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Assemblies of God News

Video Contest Encourages College Students to Help End World Hunger

Mon, 05 Jan 2015 - 5:56 PM CST

XA Ed Ju feedONE video pic
The grand prize winning video for the Chi Alpha feedONE video contest.

Hungry?

If so, there is probably a stash of food nearby to satisfy that hunger craving. But not everyone is so fortunate. At least 100,000 children are currently on a waiting list with Convoy of Hope partners because there are not enough funds to fulfill the need.

In April 2014, feedONE director Chris Sonksen held a meeting to discuss Chi Alpha's national involvement and partnership with feedONE. Chi Alpha is the Assemblies of God campus ministry to students in secular colleges and universities, and feedONE is part of Convoy of Hope, the international compassion ministry.

Chi Alpha and feedONE leaders brainstormed methods to help students grasp feedONE's important mission. Through the exchanging and merging of ideas, they decided on a video contest where the grand prize was a trip to Haiti, a country home to many needy children who benefit from the food and education feedONE provides. Not only would the grand prize winner go to Haiti, but help Chi Alpha Communications Director Nathan Cole film "The Waiting List" documentary. The name of the documentary is based off the list of children anticipating feedONE's help.

Cole and the team contacted Chi Alpha campus pastors and encouraged them to pass the word along to their students. Chi Alpha also utilized social media, posting on Chi Alpha Facebook groups and pages, to advertise the contest.

The contest encouraged Chi Alpha students from around the nation to submit a 30- to 60-second video answering the question "Why feedONE?"

The goal of the contest was to allow students' participation in the film's production while making them aware of just how many hungry children are out there and how they can help.

There were 24 video submissions with 17 campuses participating. Three equally weighted components made up the total score: Online voting, number of YouTube views, and an expert panel of judges.

The viewing and online voting period lasted from Nov. 10 to Nov. 21 and participants solicited help from friends and family on social media. Judges graded each video submission based on adherence to the creative assignment, originality, creativity and overall appeal to inspire the collegiate audience.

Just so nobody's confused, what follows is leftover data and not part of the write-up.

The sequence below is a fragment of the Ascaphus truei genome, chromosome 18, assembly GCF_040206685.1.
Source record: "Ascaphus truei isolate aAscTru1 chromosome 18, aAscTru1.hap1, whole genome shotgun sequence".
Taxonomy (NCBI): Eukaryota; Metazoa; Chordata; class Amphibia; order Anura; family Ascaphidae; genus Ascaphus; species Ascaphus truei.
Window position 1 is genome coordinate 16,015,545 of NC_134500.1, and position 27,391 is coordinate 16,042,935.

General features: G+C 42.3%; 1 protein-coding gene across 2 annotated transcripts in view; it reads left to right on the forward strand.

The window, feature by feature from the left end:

The winners were announced Nov. 24 via social media. The grand prize winner is Ed Ju from the University of California-Davis. Ju and three of his friends will join Cole in Haiti this summer to film part of "The Waiting List" documentary.

"I have nothing but gratitude and humility in my heart," Ju announced after winning the contest. "I am so thankful of my community for supporting me and teaching me how to be humble."

Ju was excited at the beginning, but as he received an unexpected "downpour of kindness, encouragement, and relentless love," he felt unworthy and undeserving of the support. "Honestly, it made me scared because I didn't want to let anyone down," he says.

But Ju soon learned of God's true unconditional love for him. "Day by day though, I think I started to subconsciously realize that God's love for me is the same way - He gives it to me, and keeps on giving it to me even when I did nothing to deserve it."

Matthew Magdefrau from the University of Central Arkansas is the contest's first runner-up and will receive a budget to shoot a short segment for The Waiting List documentary.

"Working on The Waiting List Film Contest was a great experience for my team and me to use our creative abilities to spread feedONE's cause," he says. According to Magdefrau, his video alone was shared to at least 1,000 college students who had no prior knowledge of feedONE or its mission.

Second runner-up, Ernest Fipps, from Indiana University will also receive a budget to host a local feedONE event and shoot a short segment for The Waiting List documentary.

"It was a really cool experience to get to be in the competition, and to see so many people rally around my cause, and the cause of feedONE," Fipps says.

Authors: Melanie Lynch

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